After leaving my reader’s neighborhood, I drove to the old H-Mart in Wheaton I used to shop at frequently, and then to the College Park area via Silver Spring. I drove past the house where I found a working minifridge that I convinced my now-wife to let me store in her apartment until I could sell it on Craigslist. (She was very patient.) Then I got on the Beltway and ended up on Baltimore Avenue, the stretch of U.S. Route 1 that runs through College Park (it becomes a main avenue in D.C., then runs through Alexandria, Richmond, and beyond. U.S. 1 was the main north-south route for the Eastern Seaboard before I-95.)

Baltimore Avenue is still the visual mishmash it’s been for a very long time, but the area’s change, mostly for the better, is obvious. Another apartment complex is sprouting up not far from a couple of small, run-down low-rise brick structures, which will probably be redeveloped. An old “taxpayer strip” (an early street-hugging strip mall) near the UMD campus featured in Chester H. Liebs’ Main Street to Miracle Mile still stands; the one a block down doesn’t, now home to apartments as well.

A much-needed supermarket, a Lidl opened in 2019, stands on the corner where I used to turn right to attend a small church in a pleasant neighborhood aesthetically frozen in the Fifties.

The corner used to be home to my favorite Indian restaurant, nestled in the half-underground lounge of a motel. Redevelopment is underway on the site of a burned, shuttered diner and an aging Quality Inn. Some folks see too many apartments. I don’t. This is a huge college town a stone’s throw from the D.C. line. What should be here instead?

The pleasantly cluttered record shop next to a Chinese buffet, with a credit card terminal that takes about a minute to approve, is still open.

But sadly, the misspelled “dinning room” neon sign that improbably hung for years in the window of a mattress and furniture store is gone.

The new one isn’t neon, either.

I’m sketching out two broader points here. One is that a seemingly nondescript or typical landscape can be meaningful, can very much be home, a “real place” with character and culture, not only for the people who have roots but even for people like me, who, in the scheme of things, are merely stopping by. The other is that the area’s growth doesn’t detract from what it is or what it means. That’s high level, I admit, and it does gloss over some complexities on the ground.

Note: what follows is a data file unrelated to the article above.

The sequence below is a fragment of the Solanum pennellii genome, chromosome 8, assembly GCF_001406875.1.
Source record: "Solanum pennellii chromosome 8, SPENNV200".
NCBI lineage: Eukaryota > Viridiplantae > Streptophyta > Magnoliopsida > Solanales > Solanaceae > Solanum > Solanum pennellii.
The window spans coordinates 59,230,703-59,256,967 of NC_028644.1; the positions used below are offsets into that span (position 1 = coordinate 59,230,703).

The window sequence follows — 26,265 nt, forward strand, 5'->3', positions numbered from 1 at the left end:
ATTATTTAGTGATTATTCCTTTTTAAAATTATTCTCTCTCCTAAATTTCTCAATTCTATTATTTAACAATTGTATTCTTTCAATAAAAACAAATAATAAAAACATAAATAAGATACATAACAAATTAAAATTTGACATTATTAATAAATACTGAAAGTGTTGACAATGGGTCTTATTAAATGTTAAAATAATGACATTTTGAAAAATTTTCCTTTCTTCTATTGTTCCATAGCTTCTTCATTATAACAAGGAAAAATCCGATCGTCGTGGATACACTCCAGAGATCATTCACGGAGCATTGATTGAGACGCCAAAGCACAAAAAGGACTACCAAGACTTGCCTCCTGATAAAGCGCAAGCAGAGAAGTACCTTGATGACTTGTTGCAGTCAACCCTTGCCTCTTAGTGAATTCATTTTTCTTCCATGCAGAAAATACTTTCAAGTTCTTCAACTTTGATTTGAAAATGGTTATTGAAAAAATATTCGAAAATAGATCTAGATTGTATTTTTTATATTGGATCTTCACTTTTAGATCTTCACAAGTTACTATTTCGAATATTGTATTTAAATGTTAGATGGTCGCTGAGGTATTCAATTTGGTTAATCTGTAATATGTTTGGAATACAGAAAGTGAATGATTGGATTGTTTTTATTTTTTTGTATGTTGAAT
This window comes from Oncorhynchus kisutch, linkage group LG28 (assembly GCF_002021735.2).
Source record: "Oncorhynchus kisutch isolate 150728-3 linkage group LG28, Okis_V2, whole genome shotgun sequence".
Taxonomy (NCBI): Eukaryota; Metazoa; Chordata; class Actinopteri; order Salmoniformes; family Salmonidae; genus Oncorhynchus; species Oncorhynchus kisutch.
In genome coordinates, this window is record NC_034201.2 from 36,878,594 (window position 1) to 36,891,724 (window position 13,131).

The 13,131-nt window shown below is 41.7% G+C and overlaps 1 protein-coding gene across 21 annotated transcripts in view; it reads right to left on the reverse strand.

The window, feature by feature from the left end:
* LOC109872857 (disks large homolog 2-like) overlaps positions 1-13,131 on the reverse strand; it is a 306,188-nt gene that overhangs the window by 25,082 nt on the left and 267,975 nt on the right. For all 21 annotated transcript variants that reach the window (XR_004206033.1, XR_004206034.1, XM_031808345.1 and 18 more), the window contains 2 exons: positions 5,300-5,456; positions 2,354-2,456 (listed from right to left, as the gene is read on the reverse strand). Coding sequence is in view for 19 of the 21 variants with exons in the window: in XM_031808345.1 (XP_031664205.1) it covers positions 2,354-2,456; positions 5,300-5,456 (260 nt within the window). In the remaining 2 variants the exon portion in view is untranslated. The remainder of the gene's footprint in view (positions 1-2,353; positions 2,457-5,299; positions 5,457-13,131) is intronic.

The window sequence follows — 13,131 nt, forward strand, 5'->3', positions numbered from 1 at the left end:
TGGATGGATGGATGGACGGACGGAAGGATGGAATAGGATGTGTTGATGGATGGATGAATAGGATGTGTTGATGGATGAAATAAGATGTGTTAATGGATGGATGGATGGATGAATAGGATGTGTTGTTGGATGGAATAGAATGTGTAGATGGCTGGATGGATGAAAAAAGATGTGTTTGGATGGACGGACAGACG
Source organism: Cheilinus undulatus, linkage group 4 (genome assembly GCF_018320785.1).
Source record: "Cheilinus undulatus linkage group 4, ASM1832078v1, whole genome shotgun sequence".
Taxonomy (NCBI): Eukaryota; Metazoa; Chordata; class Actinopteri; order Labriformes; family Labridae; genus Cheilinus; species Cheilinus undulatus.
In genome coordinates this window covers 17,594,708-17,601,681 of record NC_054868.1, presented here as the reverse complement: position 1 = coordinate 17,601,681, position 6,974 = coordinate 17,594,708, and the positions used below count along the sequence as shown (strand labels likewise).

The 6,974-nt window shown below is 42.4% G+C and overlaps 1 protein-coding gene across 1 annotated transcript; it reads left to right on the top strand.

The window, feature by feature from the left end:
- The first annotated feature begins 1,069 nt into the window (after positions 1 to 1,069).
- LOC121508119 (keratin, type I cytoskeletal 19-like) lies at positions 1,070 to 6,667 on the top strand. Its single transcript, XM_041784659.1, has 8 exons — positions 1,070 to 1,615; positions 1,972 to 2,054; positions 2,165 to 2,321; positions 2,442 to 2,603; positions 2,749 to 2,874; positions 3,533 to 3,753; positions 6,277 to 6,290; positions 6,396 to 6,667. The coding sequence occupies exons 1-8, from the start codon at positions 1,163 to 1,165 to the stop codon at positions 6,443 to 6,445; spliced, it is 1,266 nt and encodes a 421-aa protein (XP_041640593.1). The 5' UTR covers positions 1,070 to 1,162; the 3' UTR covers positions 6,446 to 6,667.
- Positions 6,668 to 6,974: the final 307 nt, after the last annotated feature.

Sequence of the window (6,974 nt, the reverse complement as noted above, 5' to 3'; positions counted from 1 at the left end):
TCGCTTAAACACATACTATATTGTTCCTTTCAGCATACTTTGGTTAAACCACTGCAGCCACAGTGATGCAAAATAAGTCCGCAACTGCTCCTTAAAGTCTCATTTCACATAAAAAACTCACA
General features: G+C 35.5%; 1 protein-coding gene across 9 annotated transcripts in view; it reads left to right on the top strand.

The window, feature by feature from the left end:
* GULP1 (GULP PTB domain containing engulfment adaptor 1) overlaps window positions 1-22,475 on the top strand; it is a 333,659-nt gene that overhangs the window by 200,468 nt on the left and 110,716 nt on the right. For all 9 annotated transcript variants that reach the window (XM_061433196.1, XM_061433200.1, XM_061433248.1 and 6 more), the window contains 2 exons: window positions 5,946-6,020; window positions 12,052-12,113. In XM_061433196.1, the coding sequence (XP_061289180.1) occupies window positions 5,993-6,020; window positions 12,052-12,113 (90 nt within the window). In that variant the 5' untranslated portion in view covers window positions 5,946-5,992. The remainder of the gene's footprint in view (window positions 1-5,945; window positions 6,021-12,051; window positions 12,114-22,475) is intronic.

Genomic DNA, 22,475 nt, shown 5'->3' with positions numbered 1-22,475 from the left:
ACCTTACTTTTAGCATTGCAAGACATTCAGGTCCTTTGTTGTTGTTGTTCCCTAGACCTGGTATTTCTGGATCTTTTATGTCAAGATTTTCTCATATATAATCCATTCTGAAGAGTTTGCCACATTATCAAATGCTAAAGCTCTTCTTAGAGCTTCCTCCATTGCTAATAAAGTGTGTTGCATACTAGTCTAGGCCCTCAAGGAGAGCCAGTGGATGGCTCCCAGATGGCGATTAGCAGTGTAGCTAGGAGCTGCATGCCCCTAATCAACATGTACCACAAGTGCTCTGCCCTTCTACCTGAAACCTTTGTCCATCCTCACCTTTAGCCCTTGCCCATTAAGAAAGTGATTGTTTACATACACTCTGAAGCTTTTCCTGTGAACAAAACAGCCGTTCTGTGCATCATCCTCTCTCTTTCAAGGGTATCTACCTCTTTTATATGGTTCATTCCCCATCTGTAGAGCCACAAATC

On that note, take a look at this article by Dan Reed, a Black urbanist in Montgomery County. A few years ago, he wrote a great piece about Prince George’s County’s ambivalence to new urbanist-style development. He notes that this ambivalence arises in part out of an impression that the county’s famed Black middle class and its archetypical suburban landscape are linked. Now, however, new, trendier construction is leapfrogging Prince George’s into Montgomery or even Frederick Counties in Maryland, or jumping down to Northern Virginia. It’s worth noting that much of Prince George’s County is streetcar suburbs and areas once served by rail and trolleys; in some ways, modern urbanist developments are picking up where these places left off, before the advent of total orientation around the automobile.

From my vantage point as a two-year visitor, I can’t speak to the complexities of how people who grew up here, of any race, feel about all of this. But I see good things happening. And, remembering those two years that meant so much to me, I always enjoy coming back.

Related Reading:

Northern Virginia Is a Real Place

The Rest of Vienna